From age 10 to about 15 years old when that one day, just picked up a guitar my genre just kind of naturally flowed into what it is now.
C10: What is your favorite song that you’ve written?
C: “Land of Wolves” from the Warrior – EP. That’s the one I feel represents me as a singer-songwriter.
“Rachel” is very near to me – she’s not anybody that I know. That name just felt very appropriate for that song. The song actually, it’s about my family and personal life, but also other people that I know. It’s kind of a collaboration of ideas, of my personal life, loss, things like that. (“Rachel” was named best song at the 2021 Singer-Songwriter Competition).
“Land of Wolves,” that I feel definitely has the most “crunch.” It’s really fun to play. I feel like it represents who I am. I’ve definitely been through some hard times and even been locked up a few times, but just kind of was a wild dude.
I feel like my music definitely gets inspiration from the land; this territory is beautiful. I remember a few years back when I first came through the Wind River when I was trying to find my mother, my heart was so attracted to this range. Driving through here, I knew I wanted to live here. It took me a little bit of time, but to live here and write the music that I’m writing, and I feel like the music even sounds kind of Western somewhat and has a kind of country-ish grit; that’s not my genre, but definitely inspired by the territory, it’s so beautiful here.
C10: When did you release your first album?
C: The Warrior – EP is the first album and was released in March 2020.
I felt like I’ve been very fortunate to be surrounded by so many people who have just always encouraged me. There came a time, right before I released the Warrior – EP I didn’t really have music out and I asked what am I doing with my life? I need to do something.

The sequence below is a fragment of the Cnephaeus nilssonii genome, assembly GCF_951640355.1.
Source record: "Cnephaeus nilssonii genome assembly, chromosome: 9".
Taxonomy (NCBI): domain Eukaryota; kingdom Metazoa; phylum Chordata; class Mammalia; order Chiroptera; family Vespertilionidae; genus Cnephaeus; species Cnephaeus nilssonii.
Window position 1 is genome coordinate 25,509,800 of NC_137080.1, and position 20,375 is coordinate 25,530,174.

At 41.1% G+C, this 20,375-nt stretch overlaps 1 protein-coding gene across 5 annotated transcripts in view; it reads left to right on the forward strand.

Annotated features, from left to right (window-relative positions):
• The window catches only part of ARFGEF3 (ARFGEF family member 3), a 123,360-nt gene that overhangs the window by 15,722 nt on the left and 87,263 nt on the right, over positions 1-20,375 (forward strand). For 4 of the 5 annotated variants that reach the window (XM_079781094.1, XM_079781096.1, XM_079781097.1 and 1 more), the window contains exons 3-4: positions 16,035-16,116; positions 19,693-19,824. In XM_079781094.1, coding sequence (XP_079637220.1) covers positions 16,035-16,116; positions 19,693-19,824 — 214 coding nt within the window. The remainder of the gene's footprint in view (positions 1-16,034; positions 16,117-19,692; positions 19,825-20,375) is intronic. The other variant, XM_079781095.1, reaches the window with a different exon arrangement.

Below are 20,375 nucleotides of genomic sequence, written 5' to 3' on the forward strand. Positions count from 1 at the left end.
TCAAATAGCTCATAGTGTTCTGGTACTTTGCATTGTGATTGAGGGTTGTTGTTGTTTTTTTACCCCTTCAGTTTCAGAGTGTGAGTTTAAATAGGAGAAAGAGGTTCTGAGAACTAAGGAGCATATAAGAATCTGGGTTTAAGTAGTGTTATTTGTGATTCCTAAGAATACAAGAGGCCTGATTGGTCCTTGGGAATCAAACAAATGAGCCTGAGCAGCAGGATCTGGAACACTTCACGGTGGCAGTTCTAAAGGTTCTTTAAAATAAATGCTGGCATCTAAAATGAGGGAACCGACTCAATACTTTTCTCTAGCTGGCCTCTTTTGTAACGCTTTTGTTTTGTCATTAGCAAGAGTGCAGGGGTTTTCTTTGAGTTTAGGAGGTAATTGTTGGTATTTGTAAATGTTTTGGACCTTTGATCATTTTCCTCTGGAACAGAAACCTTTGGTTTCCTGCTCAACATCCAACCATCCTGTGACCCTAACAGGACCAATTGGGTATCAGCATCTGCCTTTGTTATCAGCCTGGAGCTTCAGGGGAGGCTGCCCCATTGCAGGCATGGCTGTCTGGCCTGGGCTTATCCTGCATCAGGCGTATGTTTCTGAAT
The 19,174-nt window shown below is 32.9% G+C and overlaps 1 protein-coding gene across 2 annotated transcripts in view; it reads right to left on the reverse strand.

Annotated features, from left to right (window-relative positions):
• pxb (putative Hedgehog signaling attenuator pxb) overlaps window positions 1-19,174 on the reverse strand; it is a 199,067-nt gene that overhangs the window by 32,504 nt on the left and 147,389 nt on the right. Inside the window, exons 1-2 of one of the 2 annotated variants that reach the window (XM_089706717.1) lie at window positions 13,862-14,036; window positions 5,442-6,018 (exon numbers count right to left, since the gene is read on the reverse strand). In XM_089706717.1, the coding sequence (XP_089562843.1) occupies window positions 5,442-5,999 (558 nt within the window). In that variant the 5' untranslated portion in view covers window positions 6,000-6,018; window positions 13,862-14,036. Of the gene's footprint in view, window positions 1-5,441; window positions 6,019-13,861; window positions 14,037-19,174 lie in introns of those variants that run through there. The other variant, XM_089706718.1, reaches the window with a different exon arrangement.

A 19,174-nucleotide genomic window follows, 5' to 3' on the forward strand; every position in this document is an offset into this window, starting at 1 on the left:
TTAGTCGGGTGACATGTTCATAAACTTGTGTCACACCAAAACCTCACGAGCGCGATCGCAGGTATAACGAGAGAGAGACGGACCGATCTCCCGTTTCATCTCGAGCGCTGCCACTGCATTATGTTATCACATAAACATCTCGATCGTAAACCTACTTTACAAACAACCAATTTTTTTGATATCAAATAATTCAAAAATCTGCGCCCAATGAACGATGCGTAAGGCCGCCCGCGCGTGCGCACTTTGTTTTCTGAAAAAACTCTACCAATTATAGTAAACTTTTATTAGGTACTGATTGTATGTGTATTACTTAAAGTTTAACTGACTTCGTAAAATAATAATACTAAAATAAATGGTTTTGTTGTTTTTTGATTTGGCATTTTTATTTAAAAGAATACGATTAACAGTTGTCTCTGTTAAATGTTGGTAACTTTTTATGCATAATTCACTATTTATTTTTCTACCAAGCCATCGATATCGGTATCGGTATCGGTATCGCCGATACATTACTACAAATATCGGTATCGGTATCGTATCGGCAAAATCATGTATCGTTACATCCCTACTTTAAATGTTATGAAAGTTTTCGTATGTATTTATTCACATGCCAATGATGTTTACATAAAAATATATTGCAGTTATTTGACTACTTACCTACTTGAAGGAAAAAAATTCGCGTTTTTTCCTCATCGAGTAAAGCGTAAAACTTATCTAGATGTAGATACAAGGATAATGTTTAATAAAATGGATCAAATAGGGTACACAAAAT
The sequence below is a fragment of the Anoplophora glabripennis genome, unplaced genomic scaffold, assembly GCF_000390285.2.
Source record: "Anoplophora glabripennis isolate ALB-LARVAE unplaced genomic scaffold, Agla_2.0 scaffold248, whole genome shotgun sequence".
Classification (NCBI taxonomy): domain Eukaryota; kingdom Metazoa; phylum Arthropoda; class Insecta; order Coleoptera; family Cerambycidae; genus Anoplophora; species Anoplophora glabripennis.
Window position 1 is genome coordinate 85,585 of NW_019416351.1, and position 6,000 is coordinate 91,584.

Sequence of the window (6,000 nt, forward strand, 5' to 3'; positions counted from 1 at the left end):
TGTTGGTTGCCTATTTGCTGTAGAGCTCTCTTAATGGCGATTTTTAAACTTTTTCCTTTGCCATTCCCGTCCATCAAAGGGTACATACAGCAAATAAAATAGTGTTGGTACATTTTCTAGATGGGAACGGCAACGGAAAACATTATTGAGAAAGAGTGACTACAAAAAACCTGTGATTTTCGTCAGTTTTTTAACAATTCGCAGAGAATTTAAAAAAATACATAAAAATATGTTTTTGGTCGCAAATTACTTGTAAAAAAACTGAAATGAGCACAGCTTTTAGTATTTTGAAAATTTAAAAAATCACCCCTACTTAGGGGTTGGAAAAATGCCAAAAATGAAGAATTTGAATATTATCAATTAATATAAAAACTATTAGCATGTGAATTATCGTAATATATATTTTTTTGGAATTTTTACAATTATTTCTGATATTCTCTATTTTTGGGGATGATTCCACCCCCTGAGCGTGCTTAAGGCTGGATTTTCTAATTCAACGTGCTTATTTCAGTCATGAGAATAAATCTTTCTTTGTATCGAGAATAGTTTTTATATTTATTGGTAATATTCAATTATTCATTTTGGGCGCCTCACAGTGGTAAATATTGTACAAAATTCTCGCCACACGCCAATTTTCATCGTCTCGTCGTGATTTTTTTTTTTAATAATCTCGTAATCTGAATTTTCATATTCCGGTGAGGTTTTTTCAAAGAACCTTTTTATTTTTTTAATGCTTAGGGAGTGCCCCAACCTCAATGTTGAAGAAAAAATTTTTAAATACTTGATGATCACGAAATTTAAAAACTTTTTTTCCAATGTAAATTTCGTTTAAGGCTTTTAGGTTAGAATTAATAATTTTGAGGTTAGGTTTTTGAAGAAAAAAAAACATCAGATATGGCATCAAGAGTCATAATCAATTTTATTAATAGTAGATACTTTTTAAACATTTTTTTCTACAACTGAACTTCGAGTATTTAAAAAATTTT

People would hear me – I would play a lot of open mics and just random places, bars, coffee shops, and people were like, “man, your stuff is really good.”
I’ve had so much support. I wouldn’t be here, especially at this point, honestly, if I didn’t release music. It came to a point in my life where I felt like I was waiting for an opportunity; it’s not like stuff like that falls out of the sky, you actually have to go after it. The best thing that I did for myself, especially at the beginning of 2020 was deciding I’m going to do this.
I have a studio in my pocket with the iRig. It’s crazy that I’ve had all of this attention for having just recorded on my iPhone. I do have a friend in Washington who helps me produce and mix everything.
With the ease of recording on an iPhone, I’ve released three albums with the fourth on the way; averaging a release every six months since March 2020.
C10: How were you introduced to the singer-songwriter competition?
C: Adam Kirkpatrick introduced me to it. I’m just so grateful for him. So my idea in coming here was obviously for family. Everywhere that I go, I’ve played lots of places, bars, coffee shops. So since I’ve been here, the idea for me to get into the music scene, I’ve been following everything on Facebook, reaching out to people, and then I heard about open mic at Tony’s. I go there, maybe every other Thursday and Adam was the one who really helped me out there. He heard me play at an open mic. He was like, “Man, you really should consider going to Ten Sleep for the competition.” I am currently connecting with a lot of artists across the state now and getting offers.
It’s definitely been one of the greatest things that have ever happened to me. Winning, doing what we love, especially for me as a Native American man who grew up on a reservation, and went through a lot of hardships. It’s music like “Land of Wolves” and “Rachel” that is in some ways, especially like my album covers and things like that, I love representing the Native people.
There’s a song that I had in my lineup at the competition, it’s called “Standing Bear.” I read his story and he fought for his people bravely and was an advocate for his people, and so that song is kind of loosely based on that. That’s kind of how I want to represent myself in my life as a young Native American artist, especially representing in Wyoming, not being too far from where my mother’s at.
Listen to his favorite song below.